ER visits spike at East Tennessee Children's Hospital

ER visits spike at East Tennessee Children's Hospital

Posted:
Four-year-old Trinity recently visited the emergency department waiting room with her parents, Carly Beasley and Lugi Recarte. Four-year-old Trinity recently visited the emergency department waiting room with her parents, Carly Beasley and Lugi Recarte.
"If the child is 103 or 104, but they seem to be acting okay, they're breathing okay, they're taking in fluids alright, it's perfectly fine to wait and see your doctor," said Dr. Ryan Redmond. "If the child is 103 or 104, but they seem to be acting okay, they're breathing okay, they're taking in fluids alright, it's perfectly fine to wait and see your doctor," said Dr. Ryan Redmond.

By LORI TUCKER
6 News Anchor/Reporter

KNOXVILLE (WATE) - The month of October was the busiest on record at Children's Hospital's Emergency Department, with 6,400 visits.

Five thousand is the norm on any given month.

But even November is shaping up for 7,000 visits.

Dr. Ryan Redmond said the high numbers are not unexpected. He blames it on fever from non-flu viruses, something parents should keep an eye on before heading to the Emergency Room.

"If the child is 103 or 104, but they seem to be acting okay, they're breathing okay, they're taking in fluids alright, it's perfectly fine to wait and see your doctor. If you're having any problems breathing, if you're having issues with dehydration or things that just don't feel right as a parent, that's a good reason to come to a specialty hospital," Dr. Redmond explained.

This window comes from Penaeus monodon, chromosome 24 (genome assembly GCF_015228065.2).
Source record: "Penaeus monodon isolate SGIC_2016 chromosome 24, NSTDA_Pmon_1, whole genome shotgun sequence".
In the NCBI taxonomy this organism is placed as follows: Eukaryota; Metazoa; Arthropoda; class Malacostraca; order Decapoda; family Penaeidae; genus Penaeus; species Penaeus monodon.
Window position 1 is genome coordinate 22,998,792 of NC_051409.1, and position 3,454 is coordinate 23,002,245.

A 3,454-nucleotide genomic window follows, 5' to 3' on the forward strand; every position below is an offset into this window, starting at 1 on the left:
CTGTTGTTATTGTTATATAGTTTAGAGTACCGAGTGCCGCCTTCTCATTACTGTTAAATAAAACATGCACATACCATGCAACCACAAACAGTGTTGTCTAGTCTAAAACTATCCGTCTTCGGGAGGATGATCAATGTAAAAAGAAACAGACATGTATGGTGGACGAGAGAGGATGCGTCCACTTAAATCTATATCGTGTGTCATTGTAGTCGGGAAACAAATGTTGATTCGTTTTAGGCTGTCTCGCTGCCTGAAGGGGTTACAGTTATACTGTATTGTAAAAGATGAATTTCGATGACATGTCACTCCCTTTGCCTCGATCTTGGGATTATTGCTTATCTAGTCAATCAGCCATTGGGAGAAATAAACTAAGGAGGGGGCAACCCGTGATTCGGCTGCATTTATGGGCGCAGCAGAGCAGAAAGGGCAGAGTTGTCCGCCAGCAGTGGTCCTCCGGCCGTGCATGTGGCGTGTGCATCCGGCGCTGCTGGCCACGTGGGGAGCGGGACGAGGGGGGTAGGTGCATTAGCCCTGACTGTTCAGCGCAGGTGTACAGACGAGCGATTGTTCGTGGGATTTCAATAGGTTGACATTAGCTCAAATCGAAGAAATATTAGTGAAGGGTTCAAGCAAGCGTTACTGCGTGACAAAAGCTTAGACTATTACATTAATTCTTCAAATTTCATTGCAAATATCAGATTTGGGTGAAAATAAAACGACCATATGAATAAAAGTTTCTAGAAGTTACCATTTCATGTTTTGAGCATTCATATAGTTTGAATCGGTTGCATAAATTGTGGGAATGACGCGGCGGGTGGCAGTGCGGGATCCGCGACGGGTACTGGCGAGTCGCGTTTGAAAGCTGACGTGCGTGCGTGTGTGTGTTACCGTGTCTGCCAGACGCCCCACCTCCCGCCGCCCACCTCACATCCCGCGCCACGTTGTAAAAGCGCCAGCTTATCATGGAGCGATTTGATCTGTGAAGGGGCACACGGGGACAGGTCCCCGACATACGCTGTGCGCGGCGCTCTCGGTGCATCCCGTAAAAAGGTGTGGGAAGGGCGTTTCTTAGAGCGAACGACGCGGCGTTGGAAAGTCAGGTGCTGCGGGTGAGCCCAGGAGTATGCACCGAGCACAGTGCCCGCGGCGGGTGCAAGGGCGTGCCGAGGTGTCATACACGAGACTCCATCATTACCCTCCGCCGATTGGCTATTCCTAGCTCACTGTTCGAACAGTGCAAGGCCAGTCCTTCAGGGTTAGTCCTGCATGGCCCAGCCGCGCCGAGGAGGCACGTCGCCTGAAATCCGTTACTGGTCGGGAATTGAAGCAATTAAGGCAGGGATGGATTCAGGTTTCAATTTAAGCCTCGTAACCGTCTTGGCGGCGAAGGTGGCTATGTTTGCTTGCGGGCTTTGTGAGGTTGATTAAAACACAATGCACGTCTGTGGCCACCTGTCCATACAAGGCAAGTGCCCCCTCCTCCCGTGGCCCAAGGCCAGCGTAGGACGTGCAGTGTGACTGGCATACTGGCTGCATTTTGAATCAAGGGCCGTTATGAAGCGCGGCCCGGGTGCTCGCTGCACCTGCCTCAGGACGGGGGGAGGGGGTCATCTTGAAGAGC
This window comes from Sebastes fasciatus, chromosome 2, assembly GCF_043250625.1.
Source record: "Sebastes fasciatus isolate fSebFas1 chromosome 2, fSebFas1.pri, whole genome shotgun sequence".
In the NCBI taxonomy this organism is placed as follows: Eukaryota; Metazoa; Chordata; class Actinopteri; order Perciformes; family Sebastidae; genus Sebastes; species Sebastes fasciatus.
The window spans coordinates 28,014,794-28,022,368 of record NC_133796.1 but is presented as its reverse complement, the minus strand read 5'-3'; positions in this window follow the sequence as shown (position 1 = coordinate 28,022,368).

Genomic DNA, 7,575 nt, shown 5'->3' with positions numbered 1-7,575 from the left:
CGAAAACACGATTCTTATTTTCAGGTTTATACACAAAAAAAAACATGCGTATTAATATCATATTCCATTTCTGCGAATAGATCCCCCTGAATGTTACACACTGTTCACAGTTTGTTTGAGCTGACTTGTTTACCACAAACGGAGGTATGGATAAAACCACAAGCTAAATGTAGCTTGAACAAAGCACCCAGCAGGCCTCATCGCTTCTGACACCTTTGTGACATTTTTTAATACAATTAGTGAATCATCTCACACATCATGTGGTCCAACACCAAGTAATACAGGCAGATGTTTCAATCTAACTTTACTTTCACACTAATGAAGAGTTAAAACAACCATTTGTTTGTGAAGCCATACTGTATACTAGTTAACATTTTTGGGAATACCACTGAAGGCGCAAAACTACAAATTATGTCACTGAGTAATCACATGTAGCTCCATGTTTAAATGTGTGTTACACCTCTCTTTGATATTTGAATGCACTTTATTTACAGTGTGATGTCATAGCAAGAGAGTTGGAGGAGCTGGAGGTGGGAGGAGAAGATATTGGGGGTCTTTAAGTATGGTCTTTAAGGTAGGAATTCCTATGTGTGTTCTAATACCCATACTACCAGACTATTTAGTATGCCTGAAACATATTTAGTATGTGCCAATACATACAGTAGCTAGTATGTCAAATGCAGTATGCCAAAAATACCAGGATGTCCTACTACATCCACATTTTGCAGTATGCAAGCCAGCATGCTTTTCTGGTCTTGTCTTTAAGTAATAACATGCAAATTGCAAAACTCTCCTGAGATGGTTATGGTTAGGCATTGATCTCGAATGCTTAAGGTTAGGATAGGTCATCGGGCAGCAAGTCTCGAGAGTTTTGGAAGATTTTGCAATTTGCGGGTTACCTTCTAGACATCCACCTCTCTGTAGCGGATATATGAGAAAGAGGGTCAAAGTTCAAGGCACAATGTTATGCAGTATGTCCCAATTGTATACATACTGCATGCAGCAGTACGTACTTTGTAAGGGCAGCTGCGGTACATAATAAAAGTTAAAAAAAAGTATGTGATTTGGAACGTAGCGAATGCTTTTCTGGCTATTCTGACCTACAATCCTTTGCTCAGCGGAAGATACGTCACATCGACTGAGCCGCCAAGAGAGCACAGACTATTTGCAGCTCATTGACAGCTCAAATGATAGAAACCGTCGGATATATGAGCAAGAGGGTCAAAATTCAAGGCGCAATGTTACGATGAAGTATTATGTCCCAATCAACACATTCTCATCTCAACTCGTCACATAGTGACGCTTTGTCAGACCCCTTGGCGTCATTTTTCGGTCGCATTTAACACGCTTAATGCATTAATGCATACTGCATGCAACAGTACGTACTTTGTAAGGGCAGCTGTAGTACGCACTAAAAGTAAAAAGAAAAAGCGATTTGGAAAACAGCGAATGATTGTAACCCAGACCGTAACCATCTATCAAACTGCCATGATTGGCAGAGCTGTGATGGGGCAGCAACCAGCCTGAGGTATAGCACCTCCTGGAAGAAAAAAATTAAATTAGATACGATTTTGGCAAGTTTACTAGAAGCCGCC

At home, Dr. Redmond said the best way to deal with fever is to take basic comfort care measures.

"Tylenol or ibuprofen to bring fever down, not because the fever's going to be harmful but it makes kids more comfortable. Also push a lot of fluids, keep an eye on those bigger picture items," he said.

Allergies and asthma are also a problem right now, and the weather is still nice enough that trauma, like broken bones and lacerations, are still keeping the ER busy.

Four-year-old Trinity recently visited the emergency department waiting room with her parents, Carly Beasley and Lugi Recarte.

They didn't think she had a virus. They believed her stomach pain was from something else.

"By the way she's acting, it's not appendicitis. Maybe kidney stones, probably, maybe because it comes in spurts of pain," said Beasley while she waited, along with hundreds of others.

Dr. Redmond said the main concern with large patient volume is having enough room.

Extra capacity is built in to the normal flow in the emergency department, he said, to handle the ebb and flow of childhood illness.

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